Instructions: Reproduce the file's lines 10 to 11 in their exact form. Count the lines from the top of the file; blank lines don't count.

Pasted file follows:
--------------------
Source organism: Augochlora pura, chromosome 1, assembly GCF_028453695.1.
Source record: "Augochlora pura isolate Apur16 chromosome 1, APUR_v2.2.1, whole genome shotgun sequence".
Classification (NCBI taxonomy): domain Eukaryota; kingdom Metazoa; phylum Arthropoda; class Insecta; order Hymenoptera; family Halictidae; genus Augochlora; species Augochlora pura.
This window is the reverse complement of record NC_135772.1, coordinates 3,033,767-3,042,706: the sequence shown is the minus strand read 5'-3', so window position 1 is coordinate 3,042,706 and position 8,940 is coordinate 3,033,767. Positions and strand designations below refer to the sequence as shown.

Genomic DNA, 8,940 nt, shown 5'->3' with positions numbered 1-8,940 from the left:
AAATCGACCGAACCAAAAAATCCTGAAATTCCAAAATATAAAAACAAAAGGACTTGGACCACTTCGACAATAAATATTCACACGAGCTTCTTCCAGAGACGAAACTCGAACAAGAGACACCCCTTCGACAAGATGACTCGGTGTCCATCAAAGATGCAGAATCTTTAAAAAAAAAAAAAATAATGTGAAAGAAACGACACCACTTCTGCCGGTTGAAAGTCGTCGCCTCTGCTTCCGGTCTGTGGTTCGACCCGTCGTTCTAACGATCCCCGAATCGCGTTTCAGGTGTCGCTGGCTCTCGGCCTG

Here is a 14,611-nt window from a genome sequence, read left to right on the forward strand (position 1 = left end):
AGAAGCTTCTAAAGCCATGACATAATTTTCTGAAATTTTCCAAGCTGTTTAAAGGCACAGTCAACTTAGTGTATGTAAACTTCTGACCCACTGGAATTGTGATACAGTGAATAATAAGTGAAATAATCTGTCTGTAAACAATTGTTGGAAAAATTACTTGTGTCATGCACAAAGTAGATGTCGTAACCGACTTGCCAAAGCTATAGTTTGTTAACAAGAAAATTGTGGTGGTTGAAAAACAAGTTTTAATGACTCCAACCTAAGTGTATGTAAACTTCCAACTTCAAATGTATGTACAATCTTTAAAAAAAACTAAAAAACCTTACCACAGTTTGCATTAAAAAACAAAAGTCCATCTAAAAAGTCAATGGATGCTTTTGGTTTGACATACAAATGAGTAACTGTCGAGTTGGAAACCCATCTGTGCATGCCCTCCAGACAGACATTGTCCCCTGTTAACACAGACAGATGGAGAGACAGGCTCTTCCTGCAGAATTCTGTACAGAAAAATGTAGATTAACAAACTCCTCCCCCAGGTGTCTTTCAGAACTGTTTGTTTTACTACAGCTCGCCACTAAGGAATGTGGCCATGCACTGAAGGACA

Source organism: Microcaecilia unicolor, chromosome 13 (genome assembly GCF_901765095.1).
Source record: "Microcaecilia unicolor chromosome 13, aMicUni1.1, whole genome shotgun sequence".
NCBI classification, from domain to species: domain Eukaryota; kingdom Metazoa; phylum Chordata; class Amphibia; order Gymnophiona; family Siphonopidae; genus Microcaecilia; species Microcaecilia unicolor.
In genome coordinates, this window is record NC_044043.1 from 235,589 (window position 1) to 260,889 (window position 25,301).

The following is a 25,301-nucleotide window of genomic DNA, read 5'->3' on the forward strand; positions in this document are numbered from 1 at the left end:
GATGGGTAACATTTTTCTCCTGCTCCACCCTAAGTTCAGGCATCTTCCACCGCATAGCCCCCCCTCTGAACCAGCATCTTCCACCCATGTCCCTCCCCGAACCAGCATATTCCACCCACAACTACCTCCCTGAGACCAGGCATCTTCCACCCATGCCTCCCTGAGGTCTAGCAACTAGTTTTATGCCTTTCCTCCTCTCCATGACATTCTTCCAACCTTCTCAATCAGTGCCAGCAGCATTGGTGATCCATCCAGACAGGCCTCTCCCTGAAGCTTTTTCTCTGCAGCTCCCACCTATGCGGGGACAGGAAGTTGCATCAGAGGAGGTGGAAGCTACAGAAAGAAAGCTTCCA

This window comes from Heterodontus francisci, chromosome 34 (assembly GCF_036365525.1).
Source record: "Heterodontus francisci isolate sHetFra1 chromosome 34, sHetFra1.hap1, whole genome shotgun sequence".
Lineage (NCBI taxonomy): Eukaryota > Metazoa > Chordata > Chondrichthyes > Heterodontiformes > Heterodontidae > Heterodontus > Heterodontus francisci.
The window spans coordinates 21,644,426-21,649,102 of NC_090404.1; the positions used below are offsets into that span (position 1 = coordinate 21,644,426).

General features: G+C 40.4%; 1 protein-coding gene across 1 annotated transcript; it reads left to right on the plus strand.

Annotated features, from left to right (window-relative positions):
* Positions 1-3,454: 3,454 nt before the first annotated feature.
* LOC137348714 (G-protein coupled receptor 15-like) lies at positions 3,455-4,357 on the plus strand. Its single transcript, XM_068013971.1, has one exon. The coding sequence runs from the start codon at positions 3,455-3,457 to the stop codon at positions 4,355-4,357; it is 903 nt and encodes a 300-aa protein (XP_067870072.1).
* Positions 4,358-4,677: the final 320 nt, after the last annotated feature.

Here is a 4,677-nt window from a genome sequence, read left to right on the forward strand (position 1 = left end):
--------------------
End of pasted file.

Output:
Source record: "Microcaecilia unicolor chromosome 13, aMicUni1.1, whole genome shotgun sequence".
NCBI classification, from domain to species: domain Eukaryota; kingdom Metazoa; phylum Chordata; class Amphibia; order Gymnophiona; family Siphonopidae; genus Microcaecilia; species Microcaecilia unicolor.